Thursday, July 28, 2016

Like Attracts Like: SEO and the Power of Emotions

Like attracts like. This is the mantra of the Law of Attraction, a theory that equates thoughts and feelings with real world results. According to the Law of Attraction, positive thoughts engender positive results and negative results engender negative results.

Or in the words of Henry Ford, "Whether you think you can or think you can’t, either way you are right."

If you Google "Law of Attraction," you will discover, beyond the Wikipedia pages, The Law of Attraction, which promotes tools and affirmations to help you "start living and thinking in a more optimistic way that is specifically designed to attract even more positive events and experiences."

You will also discover a wikiHow, "How to Use the Law of Attraction: 7 Steps (with Pictures)", which promotes the idea with watery pictures and simple instructions like "relax your mind" and "ask the universe for it."

Just below the wikiHow result, Oprah offers "The Law of Attraction - Real Life Stories," with reference to Louise Hay, the author, speaker, and soulful healer who offers optimistic quips like "It smooths your mind so the universe can work out the answer."

The way The Law of Attraction is presented--online and elsewhere; i.e. the film and book, The Secret--is bound to draw pessimism from science-minded folk.

The Wikipedia page offers a popular criticism: "Critics have asserted that the evidence provided is usually anecdotal and that, because of the self-selecting nature of the positive reports, as well as the subjective nature of any results, these reports are susceptible to confirmation bias and selection bias."

On the other hand, adherents suggest that the Law of Attraction can be explained with reference to quantum physics.

Whatever your view of The Law of Attraction, the real world effects of thinking, positive or negative, cannot be disputed. (Here's what The Mayo Clinic has to say about positive thinking). And we all know quite clearly from experience and science: emotion compels attraction.

"There is nothing either good or bad, but thinking makes it so."
- Shakespeare, Hamlet [Photo Source]
"Like attracts like" is also a good definition for organic SEO, which aims to attract a specific audience with specialized content aimed to ignite emotions.

This definition is contrary to the popular technocentric view of SEO, which too often regulates the practice to the realm of coding. Just yesterday, for example, Search Engine Watch published a post asking "How well do you know these 25 SEO abbreviations?"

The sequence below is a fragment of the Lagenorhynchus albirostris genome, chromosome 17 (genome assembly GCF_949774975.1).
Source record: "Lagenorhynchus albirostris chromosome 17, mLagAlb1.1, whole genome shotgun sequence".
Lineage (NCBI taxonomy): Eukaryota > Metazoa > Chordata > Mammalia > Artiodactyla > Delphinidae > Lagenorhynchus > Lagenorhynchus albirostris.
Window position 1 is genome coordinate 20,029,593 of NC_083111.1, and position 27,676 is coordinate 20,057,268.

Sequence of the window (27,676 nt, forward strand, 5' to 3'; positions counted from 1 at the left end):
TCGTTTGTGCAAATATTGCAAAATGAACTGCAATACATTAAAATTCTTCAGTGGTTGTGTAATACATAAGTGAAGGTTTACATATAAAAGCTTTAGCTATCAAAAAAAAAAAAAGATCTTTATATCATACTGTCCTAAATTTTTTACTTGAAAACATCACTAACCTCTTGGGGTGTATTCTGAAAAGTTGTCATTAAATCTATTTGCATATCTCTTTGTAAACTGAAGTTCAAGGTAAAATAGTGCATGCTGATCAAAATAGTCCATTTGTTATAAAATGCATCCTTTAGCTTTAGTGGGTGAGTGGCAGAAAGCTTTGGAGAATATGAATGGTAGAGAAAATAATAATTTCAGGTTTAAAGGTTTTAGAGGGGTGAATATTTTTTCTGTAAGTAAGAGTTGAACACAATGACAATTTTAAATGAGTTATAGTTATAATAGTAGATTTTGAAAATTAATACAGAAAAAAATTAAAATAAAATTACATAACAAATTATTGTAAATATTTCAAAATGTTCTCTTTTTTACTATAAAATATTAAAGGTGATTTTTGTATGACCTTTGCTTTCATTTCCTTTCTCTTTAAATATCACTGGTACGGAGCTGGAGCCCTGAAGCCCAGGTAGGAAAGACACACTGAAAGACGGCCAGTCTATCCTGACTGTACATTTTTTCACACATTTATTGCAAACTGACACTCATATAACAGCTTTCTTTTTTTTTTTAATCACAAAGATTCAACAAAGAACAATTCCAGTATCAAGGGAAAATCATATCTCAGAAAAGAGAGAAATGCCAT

"SEO, SEM, PPC, CTR, HTML, HTTP, IP… even for the most seasoned digital marketing professionals, the world of SEO can be a daunting, jargon-filled place," Christopher Ratcliff writes. "But all you need is a little time, some practice, a small amount of revising, and before you know it you’ll be firing off terms like CSS, SSL and CPC with absolute confidence."

Of course, an understanding of SEO terminology is invaluable for navigating the community and learning the best of what the community can offer. Yet for an online marketer understanding the jargon, and the practices behind the jargon, is secondary to the work of creating emotional connections to human beings.

Writing for The Harvard Business Review, Kelsey Libert and Kristin Tynski reviewed 30 of the top 100 images from "to understand the best emotional drivers" of viral content:

  1. Negative emotions were less commonly found in highly viral content than positive emotions, but viral success was still possible when negative emotion also evoked anticipation and surprise.
  2. Certain specific emotions were extremely common in highly viral content: curiosity, amazement, interest, astonishment, uncertainty
  3. The emotion of admiration was very commonly found in highly shared content.
When thinking about your brand's SEO, then, follow the advice of Libert and Tynski: "Think carefully about how your company, product or service is related to a topic or topics that taps into deep-seated human emotions within your target demographic."

Ask yourself: Who am I trying to attract? What sort of emotion do I want my customers to feel when thinking about my brand? Likely, your answer will be, simply, "a positive emotion," though you could also shoot for curiosity, amazement, interest, or astonishment. The key is to make sure that your content embodies those emotions.

Make your target audience feel good--or amazed; or whatever--and your target audience will return the favor.

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